Last Updated: February 25, 2016
· kablamo

Resolve circular dependencies with Carp::Always

Circular dependencies happen when your library requires a library which requires your library. Here's an example. Lets say you have 2 packages:

package AlienPlanet;
use Moose;
use Dinosaurs;          # <--- Circular dependency
sub has_dinosaurs {1}

package Dinosaurs;
use Moose;
use AlienPlanet;        # <--- Circular dependency
sub has_rabies {1}

If you try to compile this, you get the following warning:

⚡ perl -c 
Subroutine has_dinosaurs redefined at line 5. syntax OK

In this case its obvious where the problem is.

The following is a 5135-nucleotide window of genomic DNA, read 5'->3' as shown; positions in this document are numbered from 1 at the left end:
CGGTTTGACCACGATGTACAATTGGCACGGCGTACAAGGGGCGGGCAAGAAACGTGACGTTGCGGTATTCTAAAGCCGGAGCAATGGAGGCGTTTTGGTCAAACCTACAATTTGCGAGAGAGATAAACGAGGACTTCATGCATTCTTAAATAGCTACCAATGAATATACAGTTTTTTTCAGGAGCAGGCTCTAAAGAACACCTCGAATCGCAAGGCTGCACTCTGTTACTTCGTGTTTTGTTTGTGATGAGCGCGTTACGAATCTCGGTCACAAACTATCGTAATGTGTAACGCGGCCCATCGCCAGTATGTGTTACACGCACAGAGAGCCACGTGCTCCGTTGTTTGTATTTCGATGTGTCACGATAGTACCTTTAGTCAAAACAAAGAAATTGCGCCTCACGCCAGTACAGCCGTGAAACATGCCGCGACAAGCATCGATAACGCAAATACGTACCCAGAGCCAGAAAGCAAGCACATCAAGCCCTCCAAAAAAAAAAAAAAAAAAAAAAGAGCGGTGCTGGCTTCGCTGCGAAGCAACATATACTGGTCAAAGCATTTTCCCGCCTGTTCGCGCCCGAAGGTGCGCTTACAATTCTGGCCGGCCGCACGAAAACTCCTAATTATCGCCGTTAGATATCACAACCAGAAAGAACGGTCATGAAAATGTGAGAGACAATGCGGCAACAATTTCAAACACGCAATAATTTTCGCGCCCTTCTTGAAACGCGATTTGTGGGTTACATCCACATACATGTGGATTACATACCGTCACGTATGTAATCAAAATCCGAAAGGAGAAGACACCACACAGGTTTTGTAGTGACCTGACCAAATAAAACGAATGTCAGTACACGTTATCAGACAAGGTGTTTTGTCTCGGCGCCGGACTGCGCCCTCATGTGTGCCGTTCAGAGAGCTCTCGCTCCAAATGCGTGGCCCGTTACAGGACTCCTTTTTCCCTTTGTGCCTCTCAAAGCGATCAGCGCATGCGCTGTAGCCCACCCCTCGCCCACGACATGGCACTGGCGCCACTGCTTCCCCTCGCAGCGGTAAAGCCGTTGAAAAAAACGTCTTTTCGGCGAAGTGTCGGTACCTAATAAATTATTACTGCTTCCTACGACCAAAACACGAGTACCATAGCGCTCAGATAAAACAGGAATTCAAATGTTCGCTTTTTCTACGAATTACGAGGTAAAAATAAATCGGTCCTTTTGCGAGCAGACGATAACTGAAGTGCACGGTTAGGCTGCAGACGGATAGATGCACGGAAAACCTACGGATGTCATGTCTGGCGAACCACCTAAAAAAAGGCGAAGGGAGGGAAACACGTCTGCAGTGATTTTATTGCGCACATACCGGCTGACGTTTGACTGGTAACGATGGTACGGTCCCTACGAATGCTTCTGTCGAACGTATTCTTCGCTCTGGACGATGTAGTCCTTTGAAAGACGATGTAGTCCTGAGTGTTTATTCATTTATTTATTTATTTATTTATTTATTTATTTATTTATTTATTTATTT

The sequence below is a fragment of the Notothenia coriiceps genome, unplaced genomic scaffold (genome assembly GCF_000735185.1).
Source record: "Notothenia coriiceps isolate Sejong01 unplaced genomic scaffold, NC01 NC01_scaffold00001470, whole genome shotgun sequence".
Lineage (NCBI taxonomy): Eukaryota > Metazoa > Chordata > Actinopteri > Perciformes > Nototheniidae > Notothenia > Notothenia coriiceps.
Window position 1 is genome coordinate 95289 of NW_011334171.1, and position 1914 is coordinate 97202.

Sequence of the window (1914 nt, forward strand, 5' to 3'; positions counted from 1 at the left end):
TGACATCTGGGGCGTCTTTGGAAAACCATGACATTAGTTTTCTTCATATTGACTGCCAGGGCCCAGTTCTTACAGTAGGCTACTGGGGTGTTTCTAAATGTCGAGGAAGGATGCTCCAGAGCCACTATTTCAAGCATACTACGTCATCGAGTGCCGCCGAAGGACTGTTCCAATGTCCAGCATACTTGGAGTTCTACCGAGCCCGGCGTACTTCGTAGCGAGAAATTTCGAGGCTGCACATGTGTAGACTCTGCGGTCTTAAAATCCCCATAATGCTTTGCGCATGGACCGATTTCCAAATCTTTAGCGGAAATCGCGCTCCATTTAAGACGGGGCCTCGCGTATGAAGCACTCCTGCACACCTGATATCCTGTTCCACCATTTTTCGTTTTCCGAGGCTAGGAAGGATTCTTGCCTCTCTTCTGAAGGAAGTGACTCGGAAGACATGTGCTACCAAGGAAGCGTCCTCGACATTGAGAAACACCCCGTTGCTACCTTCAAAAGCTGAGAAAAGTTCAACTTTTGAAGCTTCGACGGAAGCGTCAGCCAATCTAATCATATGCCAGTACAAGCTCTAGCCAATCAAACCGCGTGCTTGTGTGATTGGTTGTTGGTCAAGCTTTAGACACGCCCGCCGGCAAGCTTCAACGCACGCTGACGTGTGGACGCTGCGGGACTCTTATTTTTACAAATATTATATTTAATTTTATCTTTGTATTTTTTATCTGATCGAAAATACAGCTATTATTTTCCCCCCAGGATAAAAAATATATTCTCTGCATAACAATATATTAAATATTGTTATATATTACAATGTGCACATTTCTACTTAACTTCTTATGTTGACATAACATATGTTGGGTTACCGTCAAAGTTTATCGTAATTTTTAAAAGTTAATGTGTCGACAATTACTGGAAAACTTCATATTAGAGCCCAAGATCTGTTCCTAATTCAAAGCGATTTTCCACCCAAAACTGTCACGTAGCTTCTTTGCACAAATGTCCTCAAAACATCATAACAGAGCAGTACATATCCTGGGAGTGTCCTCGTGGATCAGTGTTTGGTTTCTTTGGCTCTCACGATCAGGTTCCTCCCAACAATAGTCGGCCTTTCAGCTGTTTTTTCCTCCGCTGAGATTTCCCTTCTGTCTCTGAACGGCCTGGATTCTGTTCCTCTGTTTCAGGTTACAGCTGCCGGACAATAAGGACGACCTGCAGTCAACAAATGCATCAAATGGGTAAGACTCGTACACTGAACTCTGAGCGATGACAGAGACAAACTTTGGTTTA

But if the package you included, included 25 other libraries, which included other libraries, which included your original library -- then its harder to figure out where the circle is.

Happily I discovered a good solution. First, modify to look like this:

package AlienPlanet;
sub has_dinosaurs {1}   <-- swap
use Dinosaurs;          <-- swap

Next, try compiling your code again but this time with Carp::Always:

⚡ perl -MCarp::Always -c
Subroutine has_dinosaurs redefined at line 4.
        require called at line 4
        Dinosaurs::BEGIN() called at line 4
        eval {...} called at line 4
        require called at line 5
        AlienPlanet::BEGIN() called at line 4
        eval {...} called at line 4 syntax OK

Now you've got a stack trace and its easy to see where your problem is. All thats left is figuring out how to solve it. (Fast solution: use Class::Load in the Dinosaurs package.)

Cross posted on